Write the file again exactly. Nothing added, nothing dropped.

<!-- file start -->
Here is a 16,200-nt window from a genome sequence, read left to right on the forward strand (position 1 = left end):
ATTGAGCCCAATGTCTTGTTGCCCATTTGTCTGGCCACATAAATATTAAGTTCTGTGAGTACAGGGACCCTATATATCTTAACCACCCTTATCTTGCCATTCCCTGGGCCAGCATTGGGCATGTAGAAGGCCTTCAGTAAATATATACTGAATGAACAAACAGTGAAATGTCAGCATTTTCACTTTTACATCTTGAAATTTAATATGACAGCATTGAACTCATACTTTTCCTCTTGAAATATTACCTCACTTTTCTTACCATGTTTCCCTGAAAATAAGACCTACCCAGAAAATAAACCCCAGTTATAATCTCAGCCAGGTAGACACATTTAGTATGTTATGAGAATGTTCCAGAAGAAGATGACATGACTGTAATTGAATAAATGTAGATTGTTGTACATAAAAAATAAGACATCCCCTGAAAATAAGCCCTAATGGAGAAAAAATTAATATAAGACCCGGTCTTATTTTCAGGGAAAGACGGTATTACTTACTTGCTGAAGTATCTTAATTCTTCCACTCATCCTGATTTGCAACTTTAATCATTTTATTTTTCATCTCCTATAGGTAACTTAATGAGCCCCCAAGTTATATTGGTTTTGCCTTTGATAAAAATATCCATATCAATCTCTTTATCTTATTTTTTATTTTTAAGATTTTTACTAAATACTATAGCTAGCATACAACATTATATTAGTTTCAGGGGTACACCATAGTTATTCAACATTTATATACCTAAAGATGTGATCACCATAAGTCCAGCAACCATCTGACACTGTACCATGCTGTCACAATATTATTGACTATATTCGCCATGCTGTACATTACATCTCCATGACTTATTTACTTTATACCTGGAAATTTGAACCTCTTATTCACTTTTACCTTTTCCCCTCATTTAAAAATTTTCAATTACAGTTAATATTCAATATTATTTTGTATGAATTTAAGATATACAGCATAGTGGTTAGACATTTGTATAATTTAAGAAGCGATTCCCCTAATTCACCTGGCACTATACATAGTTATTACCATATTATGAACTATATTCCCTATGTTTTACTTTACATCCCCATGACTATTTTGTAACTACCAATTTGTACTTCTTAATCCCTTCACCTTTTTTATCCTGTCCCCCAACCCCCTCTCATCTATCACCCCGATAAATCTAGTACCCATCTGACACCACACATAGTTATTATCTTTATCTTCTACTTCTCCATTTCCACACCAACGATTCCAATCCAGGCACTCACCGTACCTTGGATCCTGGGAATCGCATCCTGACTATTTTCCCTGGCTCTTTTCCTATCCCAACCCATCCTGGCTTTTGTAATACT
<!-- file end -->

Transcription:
Here is a 16,200-nt window from a genome sequence, read left to right on the forward strand (position 1 = left end):
ATTGAGCCCAATGTCTTGTTGCCCATTTGTCTGGCCACATAAATATTAAGTTCTGTGAGTACAGGGACCCTATATATCTTAACCACCCTTATCTTGCCATTCCCTGGGCCAGCATTGGGCATGTAGAAGGCCTTCAGTAAATATATACTGAATGAACAAACAGTGAAATGTCAGCATTTTCACTTTTACATCTTGAAATTTAATATGACAGCATTGAACTCATACTTTTCCTCTTGAAATATTACCTCACTTTTCTTACCATGTTTCCCTGAAAATAAGACCTACCCAGAAAATAAACCCCAGTTATAATCTCAGCCAGGTAGACACATTTAGTATGTTATGAGAATGTTCCAGAAGAAGATGACATGACTGTAATTGAATAAATGTAGATTGTTGTACATAAAAAATAAGACATCCCCTGAAAATAAGCCCTAATGGAGAAAAAATTAATATAAGACCCGGTCTTATTTTCAGGGAAAGACGGTATTACTTACTTGCTGAAGTATCTTAATTCTTCCACTCATCCTGATTTGCAACTTTAATCATTTTATTTTTCATCTCCTATAGGTAACTTAATGAGCCCCCAAGTTATATTGGTTTTGCCTTTGATAAAAATATCCATATCAATCTCTTTATCTTATTTTTTATTTTTAAGATTTTTACTAAATACTATAGCTAGCATACAACATTATATTAGTTTCAGGGGTACACCATAGTTATTCAACATTTATATACCTAAAGATGTGATCACCATAAGTCCAGCAACCATCTGACACTGTACCATGCTGTCACAATATTATTGACTATATTCGCCATGCTGTACATTACATCTCCATGACTTATTTACTTTATACCTGGAAATTTGAACCTCTTATTCACTTTTACCTTTTCCCCTCATTTAAAAATTTTCAATTACAGTTAATATTCAATATTATTTTGTATGAATTTAAGATATACAGCATAGTGGTTAGACATTTGTATAATTTAAGAAGCGATTCCCCTAATTCACCTGGCACTATACATAGTTATTACCATATTATGAACTATATTCCCTATGTTTTACTTTACATCCCCATGACTATTTTGTAACTACCAATTTGTACTTCTTAATCCCTTCACCTTTTTTATCCTGTCCCCCAACCCCCTCTCATCTATCACCCCGATAAATCTAGTACCCATCTGACACCACACATAGTTATTATCTTTATCTTCTACTTCTCCATTTCCACACCAACGATTCCAATCCAGGCACTCACCGTACCTTGGATCCTGGGAATCGCATCCTGACTATTTTCCCTGGCTCTTTTCCTATCCCAACCCATCCTGGCTTTTGTAATACT